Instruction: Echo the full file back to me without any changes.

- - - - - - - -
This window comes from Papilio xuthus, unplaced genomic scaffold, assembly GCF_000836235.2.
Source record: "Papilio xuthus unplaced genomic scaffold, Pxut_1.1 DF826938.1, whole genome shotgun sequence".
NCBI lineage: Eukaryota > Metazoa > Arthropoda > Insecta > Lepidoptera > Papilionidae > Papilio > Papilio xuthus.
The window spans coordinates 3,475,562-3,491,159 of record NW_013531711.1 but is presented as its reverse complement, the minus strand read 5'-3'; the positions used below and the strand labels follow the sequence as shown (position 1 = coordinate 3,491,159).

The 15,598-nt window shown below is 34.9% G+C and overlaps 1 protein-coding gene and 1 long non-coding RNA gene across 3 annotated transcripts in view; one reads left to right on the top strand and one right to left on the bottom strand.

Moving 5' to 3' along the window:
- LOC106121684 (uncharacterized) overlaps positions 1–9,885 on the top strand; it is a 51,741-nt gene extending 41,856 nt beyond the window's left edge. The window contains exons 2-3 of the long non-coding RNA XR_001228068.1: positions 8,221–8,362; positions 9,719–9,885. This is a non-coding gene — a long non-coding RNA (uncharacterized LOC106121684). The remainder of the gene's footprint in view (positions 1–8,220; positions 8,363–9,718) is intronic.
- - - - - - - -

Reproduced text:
This window comes from Papilio xuthus, unplaced genomic scaffold, assembly GCF_000836235.2.
Source record: "Papilio xuthus unplaced genomic scaffold, Pxut_1.1 DF826938.1, whole genome shotgun sequence".
NCBI lineage: Eukaryota > Metazoa > Arthropoda > Insecta > Lepidoptera > Papilionidae > Papilio > Papilio xuthus.
The window spans coordinates 3,475,562-3,491,159 of record NW_013531711.1 but is presented as its reverse complement, the minus strand read 5'-3'; the positions used below and the strand labels follow the sequence as shown (position 1 = coordinate 3,491,159).

The 15,598-nt window shown below is 34.9% G+C and overlaps 1 protein-coding gene and 1 long non-coding RNA gene across 3 annotated transcripts in view; one reads left to right on the top strand and one right to left on the bottom strand.

Moving 5' to 3' along the window:
- LOC106121684 (uncharacterized) overlaps positions 1–9,885 on the top strand; it is a 51,741-nt gene extending 41,856 nt beyond the window's left edge. The window contains exons 2-3 of the long non-coding RNA XR_001228068.1: positions 8,221–8,362; positions 9,719–9,885. This is a non-coding gene — a long non-coding RNA (uncharacterized LOC106121684). The remainder of the gene's footprint in view (positions 1–8,220; positions 8,363–9,718) is intronic.